Habit, Long-Run Risks, Prospect? A Statistical Inquiry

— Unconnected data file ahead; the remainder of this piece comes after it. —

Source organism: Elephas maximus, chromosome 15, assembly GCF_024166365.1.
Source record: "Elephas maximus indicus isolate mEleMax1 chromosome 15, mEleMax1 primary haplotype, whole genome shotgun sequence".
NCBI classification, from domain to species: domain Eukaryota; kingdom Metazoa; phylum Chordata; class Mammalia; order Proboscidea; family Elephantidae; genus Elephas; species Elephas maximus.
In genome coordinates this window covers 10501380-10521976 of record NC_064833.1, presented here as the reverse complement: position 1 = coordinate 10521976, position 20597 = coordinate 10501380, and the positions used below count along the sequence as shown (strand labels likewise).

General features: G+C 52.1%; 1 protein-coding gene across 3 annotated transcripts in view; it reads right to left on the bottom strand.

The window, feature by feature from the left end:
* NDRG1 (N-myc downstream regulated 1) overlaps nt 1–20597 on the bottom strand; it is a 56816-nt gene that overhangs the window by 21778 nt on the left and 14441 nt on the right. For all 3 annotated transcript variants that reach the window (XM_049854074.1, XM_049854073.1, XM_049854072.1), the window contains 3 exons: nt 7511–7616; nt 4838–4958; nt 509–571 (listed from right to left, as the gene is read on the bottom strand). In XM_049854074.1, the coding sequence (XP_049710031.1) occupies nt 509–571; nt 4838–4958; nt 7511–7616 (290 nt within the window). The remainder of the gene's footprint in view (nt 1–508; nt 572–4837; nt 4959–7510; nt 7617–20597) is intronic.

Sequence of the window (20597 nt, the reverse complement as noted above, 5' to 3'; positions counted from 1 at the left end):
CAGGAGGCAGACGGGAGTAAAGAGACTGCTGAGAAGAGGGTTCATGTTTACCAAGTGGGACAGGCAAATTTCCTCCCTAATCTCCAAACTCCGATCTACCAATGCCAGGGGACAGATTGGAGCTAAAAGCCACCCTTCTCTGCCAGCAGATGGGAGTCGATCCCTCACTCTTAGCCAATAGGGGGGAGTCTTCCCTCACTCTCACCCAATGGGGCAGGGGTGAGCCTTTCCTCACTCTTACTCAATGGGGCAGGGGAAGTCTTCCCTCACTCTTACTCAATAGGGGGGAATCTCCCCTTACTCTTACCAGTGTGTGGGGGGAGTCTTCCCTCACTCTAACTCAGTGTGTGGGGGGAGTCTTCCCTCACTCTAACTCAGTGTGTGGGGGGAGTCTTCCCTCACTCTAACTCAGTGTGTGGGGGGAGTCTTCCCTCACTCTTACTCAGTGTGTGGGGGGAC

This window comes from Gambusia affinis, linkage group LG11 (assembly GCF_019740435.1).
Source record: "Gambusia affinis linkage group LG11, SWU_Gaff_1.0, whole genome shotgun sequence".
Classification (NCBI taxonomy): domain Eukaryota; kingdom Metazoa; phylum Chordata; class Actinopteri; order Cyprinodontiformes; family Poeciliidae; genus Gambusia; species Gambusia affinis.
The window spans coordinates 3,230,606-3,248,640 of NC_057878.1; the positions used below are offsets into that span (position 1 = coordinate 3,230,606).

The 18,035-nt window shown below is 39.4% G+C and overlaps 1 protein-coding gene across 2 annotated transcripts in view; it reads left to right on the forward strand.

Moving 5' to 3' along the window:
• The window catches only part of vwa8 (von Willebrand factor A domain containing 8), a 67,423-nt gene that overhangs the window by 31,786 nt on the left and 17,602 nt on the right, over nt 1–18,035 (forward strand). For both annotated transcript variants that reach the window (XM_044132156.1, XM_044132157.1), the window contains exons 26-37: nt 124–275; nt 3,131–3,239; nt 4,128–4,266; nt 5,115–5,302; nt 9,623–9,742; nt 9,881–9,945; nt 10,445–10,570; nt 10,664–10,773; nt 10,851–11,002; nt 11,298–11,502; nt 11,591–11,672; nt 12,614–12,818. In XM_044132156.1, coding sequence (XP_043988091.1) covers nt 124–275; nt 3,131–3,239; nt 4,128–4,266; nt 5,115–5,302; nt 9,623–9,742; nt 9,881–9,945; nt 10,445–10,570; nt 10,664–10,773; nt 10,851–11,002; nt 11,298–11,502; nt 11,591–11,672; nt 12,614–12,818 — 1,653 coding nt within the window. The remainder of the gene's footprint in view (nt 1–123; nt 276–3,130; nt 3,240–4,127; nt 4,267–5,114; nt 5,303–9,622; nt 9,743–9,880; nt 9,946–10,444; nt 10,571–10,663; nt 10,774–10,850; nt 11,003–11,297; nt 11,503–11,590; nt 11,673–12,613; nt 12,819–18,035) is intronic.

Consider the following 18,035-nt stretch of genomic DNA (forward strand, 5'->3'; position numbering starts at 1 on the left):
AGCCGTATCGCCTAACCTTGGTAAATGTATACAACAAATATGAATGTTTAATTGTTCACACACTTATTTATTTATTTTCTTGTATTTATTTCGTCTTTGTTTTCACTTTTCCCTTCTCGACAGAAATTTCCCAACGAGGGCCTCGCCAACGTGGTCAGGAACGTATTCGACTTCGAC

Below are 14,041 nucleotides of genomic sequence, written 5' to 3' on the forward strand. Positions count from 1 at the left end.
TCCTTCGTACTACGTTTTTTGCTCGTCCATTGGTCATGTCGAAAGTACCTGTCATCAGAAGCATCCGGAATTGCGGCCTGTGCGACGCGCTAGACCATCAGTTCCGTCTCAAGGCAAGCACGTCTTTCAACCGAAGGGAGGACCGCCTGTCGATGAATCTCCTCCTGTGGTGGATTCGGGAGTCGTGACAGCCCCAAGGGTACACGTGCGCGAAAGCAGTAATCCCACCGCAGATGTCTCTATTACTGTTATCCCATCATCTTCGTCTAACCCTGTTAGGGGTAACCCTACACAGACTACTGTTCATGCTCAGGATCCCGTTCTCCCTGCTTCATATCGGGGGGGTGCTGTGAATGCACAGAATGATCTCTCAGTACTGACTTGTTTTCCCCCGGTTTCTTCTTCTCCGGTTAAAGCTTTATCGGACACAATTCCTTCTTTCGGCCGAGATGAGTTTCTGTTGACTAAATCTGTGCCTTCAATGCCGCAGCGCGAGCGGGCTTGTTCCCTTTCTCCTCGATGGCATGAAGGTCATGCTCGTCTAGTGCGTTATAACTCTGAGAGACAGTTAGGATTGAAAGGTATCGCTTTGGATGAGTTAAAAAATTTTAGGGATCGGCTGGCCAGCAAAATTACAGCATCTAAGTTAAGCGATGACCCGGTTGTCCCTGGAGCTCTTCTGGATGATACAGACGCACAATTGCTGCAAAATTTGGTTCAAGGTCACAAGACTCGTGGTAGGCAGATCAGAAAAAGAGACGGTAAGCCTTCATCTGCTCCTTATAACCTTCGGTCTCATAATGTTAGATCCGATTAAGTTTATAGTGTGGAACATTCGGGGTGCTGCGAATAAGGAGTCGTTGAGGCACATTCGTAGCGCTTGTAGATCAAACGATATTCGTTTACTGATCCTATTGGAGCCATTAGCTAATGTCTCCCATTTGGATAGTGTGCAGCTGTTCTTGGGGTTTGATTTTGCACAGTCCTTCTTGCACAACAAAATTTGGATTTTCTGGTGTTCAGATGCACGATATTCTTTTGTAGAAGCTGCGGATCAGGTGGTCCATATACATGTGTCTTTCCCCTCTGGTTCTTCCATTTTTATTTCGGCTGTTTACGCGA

We use recently proposed Bayesian statistical methods to compare the habit persistence asset pricing model of Campbell and Cochrane, the long-run risks model of Bansal and Yaron, and the prospect theory model of Barberis, Huang, and Santos. We improve these Bayesian methods so that they can accommodate highly nonlinear models such as the three aforementioned. Our substantive results can be stated succinctly: If one believes that the extreme consumption fluctuations of 1930–1949 can recur, although they have not in the last sixty years even counting the current recession, then the long-run risks model is preferred. Otherwise, the habit model is preferred. We reach this conclusion by undertaking two types of comparisons, relative and absolute, over two sample periods, 1930–2008 and 1950–2008, using real, annual, U.S. data on stock returns, consumption growth, and the price to dividend ratio. Comparisons are conducted using a trivariate series of all three, a bivariate series comprised of consumption growth and stock returns, and a univariate series of stock returns alone. The prior for each model is that the ergodic mean of the real interest rate be 0.896 within ±1 with probability 0.95 together with a preference for model parameters that are near their published values. The prospect theory model is not considered for the trivariate series because it puts all its mass on a two-dimensional subspace thereby violating the regularity conditions of the methods employed. For the trivariate series, in the relative comparison, the long-run risks model dominates the habit model over the 1930–2008 period, while the habit persistence model dominates the long-run risks model over the 1950–2008 period; in the absolute assessment, both models fail over both sample periods. Empirical results for the bivariate series are explored more completely because it has the most substantive relevance. For the bivariate series, in the relative comparison, the long-run risks model dominates over the 1930–2008 period, while the habit persistence model dominates over the 1950–2008 period; in the absolute assessment, the habit model fails in the 1930–2008 period and the prospect theory model fails in the 1950–2008 period. Out-of-sample, the models show interesting differences in their forecasts over the 2009–2013 horizon. In-sample, all three models track the conditional volatility of stock returns about the same. They differ mainly in how they track the conditional volatility of consumption growth and the conditional correlation between consumption growth and stock returns. For the univariate series and for both sample periods, the models perform about the same in the relative comparison and fit the series reasonably well in the absolute assessment. The main value of the univariate series is that the near equal performance of the three models permits exploration of methodological issues.
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